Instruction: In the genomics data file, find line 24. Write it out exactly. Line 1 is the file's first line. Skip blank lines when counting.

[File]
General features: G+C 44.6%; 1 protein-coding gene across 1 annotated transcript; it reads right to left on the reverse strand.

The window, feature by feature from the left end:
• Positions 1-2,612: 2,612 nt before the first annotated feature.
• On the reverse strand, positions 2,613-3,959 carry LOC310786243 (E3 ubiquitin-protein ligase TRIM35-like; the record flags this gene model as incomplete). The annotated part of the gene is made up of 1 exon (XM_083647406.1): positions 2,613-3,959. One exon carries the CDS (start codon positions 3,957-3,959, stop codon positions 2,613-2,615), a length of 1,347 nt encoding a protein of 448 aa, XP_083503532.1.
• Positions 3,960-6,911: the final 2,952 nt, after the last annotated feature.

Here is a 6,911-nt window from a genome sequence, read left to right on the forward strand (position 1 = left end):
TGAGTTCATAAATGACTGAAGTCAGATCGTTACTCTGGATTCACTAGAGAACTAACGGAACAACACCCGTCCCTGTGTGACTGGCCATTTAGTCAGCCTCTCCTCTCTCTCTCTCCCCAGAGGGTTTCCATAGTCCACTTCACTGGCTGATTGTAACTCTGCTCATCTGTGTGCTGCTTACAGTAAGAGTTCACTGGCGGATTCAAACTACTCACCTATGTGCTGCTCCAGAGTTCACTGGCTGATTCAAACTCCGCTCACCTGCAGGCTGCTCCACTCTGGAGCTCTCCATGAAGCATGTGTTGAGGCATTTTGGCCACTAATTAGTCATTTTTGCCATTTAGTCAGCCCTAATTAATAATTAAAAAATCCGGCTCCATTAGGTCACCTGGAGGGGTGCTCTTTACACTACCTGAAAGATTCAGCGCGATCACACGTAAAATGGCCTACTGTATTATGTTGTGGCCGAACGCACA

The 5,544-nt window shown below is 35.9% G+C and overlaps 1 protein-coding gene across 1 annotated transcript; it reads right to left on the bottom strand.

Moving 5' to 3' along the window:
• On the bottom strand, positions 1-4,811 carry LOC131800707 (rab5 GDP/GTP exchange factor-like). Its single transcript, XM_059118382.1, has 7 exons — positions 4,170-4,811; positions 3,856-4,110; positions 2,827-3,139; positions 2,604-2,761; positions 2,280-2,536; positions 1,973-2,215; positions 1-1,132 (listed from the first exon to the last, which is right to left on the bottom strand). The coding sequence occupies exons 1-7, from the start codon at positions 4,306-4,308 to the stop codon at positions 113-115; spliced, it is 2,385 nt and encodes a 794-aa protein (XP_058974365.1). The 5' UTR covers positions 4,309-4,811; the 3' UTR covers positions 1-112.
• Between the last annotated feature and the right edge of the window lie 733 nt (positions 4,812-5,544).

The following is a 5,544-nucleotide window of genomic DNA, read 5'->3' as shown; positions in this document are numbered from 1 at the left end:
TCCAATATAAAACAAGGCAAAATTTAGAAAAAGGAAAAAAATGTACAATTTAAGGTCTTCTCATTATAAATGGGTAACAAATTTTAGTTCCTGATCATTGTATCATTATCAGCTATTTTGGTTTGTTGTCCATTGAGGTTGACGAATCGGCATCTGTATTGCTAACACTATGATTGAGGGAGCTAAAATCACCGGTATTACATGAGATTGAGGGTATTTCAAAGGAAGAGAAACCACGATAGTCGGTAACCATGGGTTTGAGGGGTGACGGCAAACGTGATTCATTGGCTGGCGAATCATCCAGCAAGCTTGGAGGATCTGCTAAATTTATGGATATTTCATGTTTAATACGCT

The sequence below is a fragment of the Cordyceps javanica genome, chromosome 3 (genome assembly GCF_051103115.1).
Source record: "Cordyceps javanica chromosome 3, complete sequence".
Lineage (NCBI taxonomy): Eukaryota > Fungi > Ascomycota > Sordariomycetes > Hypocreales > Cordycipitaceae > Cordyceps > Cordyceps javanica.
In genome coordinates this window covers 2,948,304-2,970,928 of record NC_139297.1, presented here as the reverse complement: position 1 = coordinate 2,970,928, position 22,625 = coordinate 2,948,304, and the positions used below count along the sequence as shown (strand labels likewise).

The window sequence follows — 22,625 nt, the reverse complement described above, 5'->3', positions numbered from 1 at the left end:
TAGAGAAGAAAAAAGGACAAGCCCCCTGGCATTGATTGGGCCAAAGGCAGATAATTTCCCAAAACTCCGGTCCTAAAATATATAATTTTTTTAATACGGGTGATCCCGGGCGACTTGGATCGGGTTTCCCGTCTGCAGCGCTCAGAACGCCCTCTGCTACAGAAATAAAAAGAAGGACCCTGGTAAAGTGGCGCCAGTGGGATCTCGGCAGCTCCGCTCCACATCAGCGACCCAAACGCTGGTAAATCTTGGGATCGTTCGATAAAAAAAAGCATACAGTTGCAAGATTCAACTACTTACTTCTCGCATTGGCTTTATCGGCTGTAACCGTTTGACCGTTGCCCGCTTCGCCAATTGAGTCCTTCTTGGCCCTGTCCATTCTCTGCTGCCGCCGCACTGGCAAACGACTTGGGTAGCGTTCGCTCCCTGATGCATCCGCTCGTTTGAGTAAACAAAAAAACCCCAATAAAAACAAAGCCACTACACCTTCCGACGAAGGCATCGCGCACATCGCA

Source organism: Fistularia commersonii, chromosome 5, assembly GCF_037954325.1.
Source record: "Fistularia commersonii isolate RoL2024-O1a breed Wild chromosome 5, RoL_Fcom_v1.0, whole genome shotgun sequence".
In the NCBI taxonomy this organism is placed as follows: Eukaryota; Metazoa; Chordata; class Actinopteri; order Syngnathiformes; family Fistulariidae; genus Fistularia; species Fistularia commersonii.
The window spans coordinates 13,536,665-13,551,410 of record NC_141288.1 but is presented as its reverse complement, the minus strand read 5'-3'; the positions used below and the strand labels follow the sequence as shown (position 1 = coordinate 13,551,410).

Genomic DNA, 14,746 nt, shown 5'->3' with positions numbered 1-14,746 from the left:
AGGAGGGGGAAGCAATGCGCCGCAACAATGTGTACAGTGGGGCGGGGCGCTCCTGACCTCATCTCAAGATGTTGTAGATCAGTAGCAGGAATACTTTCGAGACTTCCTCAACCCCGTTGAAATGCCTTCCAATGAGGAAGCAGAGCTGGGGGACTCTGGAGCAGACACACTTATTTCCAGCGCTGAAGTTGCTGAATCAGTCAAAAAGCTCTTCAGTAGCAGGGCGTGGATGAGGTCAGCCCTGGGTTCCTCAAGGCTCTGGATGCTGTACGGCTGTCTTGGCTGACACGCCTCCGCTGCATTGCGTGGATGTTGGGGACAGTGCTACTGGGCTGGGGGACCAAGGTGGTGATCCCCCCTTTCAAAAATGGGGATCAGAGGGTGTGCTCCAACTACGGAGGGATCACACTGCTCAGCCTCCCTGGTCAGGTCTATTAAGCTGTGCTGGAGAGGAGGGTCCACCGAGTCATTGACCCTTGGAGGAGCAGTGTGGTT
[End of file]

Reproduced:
Genomic DNA, 14,746 nt, shown 5'->3' with positions numbered 1-14,746 from the left: